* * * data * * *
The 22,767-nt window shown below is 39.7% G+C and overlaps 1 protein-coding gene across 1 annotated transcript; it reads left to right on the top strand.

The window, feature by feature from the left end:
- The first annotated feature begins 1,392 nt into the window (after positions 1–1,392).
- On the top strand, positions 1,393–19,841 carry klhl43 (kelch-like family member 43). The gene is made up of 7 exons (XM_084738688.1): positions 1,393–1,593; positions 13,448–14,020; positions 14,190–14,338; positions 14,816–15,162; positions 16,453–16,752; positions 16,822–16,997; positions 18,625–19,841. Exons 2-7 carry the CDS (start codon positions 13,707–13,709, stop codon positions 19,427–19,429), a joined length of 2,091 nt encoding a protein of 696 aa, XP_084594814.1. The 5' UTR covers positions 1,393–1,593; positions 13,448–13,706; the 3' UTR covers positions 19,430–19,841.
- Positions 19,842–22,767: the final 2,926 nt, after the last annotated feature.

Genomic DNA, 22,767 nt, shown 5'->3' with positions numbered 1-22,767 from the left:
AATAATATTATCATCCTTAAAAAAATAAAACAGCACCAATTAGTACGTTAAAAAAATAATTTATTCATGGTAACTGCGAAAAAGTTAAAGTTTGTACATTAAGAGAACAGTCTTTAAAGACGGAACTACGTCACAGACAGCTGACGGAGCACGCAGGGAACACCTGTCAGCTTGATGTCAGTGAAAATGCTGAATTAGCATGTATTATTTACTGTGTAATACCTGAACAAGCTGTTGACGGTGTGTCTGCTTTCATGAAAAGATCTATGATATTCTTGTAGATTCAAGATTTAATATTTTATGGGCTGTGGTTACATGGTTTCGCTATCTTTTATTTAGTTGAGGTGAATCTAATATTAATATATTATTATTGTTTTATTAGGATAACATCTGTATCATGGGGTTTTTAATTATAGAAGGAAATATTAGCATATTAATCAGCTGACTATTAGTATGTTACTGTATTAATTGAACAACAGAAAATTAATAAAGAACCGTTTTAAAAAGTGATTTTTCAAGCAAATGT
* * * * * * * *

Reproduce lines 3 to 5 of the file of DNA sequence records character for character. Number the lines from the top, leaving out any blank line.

- The first annotated feature begins 1,392 nt into the window (after positions 1–1,392).
- On the top strand, positions 1,393–19,841 carry klhl43 (kelch-like family member 43). The gene is made up of 7 exons (XM_084738688.1): positions 1,393–1,593; positions 13,448–14,020; positions 14,190–14,338; positions 14,816–15,162; positions 16,453–16,752; positions 16,822–16,997; positions 18,625–19,841. Exons 2-7 carry the CDS (start codon positions 13,707–13,709, stop codon positions 19,427–19,429), a joined length of 2,091 nt encoding a protein of 696 aa, XP_084594814.1. The 5' UTR covers positions 1,393–1,593; positions 13,448–13,706; the 3' UTR covers positions 19,430–19,841.
- Positions 19,842–22,767: the final 2,926 nt, after the last annotated feature.